Farmer Focus: Positive potatoes, soggy sugar beet and dull cereals  

There hasn’t been time to get bored this month, despite the lack of field work. I have identified a few areas on the farm where drainage needs attention.  

I’m pleased to say that although it isn’t a halcyon year for cover crops, most of them are doing a good job at protecting the land we farm from the 30mm of rain we’ve had every week since October. 

While I’m on the positives: potatoes. British Potatoes 2023 was as excellent, as ever, though the mood was generally a bit “real”, given the challenges of the season.   

See also: New beet offer from British Sugar but still no agreement

About the author

Andrew Wilson
Arable Farmer Focus writer Andrew Wilson is a fourth-generation tenant of Castle Howard Estate in North Yorkshire. The farm supports crops of wheat, barley, oats, beans, sugar beet, potatoes, and grass for hay across 250ha. Other enterprises include bed and breakfast pigs, environmental stewardship, rooftop solar and contracting work.  
Read more articles by Andrew Wilson

Lifting for us followed the stop-start nature of everything else, and we still have about 1ha left to get in three wet bits, but yield and quality have generally been OK.

Some March contracted crop has moved early and illustrates the value in open and early dialogue with customers.

November contracts have also moved on time, with the much-needed boost to cashflow arriving.  

Stores are taking some watching, and fans are running higher hours than normal, but generally things are in order.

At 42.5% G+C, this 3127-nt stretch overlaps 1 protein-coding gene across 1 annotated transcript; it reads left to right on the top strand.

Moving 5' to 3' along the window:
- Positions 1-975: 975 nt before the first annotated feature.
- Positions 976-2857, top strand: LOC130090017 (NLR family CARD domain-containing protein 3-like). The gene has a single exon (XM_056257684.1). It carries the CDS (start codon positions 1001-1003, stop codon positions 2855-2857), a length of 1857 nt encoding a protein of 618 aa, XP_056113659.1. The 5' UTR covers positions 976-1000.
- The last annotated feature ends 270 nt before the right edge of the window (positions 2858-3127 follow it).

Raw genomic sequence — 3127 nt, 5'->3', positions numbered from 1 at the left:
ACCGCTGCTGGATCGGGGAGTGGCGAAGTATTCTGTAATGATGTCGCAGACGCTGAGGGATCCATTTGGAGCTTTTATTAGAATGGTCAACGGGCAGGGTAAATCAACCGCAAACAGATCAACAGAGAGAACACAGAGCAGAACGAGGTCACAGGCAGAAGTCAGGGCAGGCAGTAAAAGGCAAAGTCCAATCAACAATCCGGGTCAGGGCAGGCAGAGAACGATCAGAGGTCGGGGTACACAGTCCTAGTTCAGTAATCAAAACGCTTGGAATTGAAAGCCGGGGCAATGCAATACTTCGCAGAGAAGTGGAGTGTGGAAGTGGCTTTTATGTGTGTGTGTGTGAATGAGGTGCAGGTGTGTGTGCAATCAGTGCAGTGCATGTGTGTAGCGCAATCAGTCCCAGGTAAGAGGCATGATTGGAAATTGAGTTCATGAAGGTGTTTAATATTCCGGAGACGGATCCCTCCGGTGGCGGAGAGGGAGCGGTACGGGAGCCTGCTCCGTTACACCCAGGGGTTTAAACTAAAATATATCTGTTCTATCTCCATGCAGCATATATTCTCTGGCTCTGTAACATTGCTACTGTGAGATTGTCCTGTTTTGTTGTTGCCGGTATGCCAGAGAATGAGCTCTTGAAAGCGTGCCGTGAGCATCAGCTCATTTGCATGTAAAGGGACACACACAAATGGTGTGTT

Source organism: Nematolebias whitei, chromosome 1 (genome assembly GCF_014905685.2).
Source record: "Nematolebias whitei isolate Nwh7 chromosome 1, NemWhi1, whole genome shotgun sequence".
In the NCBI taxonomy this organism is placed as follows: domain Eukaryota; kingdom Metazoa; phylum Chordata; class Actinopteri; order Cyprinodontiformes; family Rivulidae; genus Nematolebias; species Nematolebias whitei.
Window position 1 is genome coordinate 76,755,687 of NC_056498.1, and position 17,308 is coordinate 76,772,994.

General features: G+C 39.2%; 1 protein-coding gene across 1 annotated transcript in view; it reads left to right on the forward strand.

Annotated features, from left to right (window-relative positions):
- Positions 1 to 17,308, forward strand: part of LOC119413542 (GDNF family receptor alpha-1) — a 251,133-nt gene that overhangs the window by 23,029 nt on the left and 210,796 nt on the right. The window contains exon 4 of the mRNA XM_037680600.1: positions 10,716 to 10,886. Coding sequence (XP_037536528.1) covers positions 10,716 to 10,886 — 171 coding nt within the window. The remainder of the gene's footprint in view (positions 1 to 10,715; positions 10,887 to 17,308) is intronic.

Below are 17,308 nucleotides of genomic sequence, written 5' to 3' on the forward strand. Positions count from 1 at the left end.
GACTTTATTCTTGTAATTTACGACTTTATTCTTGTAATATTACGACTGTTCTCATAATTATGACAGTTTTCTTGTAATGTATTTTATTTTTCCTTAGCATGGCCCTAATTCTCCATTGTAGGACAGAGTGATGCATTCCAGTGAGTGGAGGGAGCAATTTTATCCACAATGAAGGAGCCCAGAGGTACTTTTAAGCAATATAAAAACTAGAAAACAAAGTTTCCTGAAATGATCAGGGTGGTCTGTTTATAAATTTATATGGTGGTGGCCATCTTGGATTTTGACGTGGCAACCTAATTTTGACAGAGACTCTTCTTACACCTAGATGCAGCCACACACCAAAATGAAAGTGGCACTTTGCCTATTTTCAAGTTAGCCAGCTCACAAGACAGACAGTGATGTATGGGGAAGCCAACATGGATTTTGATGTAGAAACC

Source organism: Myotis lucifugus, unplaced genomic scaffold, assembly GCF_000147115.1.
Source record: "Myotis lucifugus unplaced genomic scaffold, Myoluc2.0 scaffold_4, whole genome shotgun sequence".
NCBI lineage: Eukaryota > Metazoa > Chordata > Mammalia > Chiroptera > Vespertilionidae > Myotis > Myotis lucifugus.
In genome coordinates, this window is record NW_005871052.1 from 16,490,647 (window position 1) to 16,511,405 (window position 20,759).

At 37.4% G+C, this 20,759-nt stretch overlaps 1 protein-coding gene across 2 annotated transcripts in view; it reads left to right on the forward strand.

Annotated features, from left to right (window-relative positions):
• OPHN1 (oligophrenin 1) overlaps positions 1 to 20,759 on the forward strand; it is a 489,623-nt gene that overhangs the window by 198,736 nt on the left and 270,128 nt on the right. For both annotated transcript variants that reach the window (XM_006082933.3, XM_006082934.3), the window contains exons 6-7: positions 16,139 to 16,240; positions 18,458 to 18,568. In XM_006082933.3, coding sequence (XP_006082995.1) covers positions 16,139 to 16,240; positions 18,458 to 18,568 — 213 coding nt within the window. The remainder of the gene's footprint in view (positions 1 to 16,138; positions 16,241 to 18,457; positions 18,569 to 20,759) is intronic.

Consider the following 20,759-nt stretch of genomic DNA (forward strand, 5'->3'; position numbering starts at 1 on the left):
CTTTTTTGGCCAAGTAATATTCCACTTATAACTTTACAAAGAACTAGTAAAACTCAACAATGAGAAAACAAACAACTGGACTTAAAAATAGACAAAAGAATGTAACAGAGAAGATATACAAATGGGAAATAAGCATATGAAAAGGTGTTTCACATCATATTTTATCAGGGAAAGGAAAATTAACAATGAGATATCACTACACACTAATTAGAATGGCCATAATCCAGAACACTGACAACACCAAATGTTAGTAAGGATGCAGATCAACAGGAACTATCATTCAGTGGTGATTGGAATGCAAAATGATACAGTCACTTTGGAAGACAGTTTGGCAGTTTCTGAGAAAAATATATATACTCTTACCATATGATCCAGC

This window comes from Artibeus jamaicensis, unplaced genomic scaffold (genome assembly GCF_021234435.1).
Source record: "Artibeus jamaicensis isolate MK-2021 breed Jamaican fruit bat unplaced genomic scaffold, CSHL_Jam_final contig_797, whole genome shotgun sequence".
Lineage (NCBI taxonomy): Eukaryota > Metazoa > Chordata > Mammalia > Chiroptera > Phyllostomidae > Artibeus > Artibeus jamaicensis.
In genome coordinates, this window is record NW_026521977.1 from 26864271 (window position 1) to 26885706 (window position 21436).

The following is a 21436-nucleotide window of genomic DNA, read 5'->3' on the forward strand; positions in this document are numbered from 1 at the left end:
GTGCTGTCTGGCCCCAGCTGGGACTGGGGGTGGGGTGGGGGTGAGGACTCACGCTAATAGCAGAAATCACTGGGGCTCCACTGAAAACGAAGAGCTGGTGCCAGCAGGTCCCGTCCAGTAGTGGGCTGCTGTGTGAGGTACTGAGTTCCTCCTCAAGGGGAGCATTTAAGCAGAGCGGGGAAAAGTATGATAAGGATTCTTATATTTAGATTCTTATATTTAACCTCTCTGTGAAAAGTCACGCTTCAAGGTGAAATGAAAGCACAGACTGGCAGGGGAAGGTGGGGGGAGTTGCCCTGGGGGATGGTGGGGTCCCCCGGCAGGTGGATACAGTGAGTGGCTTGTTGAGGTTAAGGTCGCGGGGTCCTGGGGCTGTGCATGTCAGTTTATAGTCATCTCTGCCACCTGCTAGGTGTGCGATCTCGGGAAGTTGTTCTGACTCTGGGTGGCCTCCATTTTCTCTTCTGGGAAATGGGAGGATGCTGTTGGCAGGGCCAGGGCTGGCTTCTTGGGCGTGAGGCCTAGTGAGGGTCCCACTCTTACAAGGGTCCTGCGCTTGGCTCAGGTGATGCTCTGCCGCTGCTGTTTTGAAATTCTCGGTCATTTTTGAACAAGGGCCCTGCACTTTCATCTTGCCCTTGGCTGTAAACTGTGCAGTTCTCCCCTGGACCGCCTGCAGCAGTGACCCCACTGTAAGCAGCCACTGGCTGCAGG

Even contract price announcements hold a glimmer of positivity, with customers showing a little solidarity and going about things in a more civilised manner than another root crop buyer… Which brings me to sugar beet. 

We lifted the first third of our crop between deluges last week and have perhaps optimistically drilled those fields with wheat

Our sugar beet customer has relented and offered another couple of quid, and arrived where they ought to have started regarding next year’s beet price.  

They’ve seen a bit of sense regarding the much-maligned code of conduct, but their stubbornness to share the highs (via the futures contract) despite their negotiable elements, and arrogance – demonstrated in once again releasing another unilateral contract offer – does stick in the craw rather. 

Are we as growers likely to step up (again) and work with them when the world sugar price has its next dip? I, for one, will certainly be less keen. Trust and integrity are eroding fast. 

As far as the cereals go, let’s just say that field walking is best described as “uninspiring”. 

Best wishes for the New Year from a very wet North Yorkshire.

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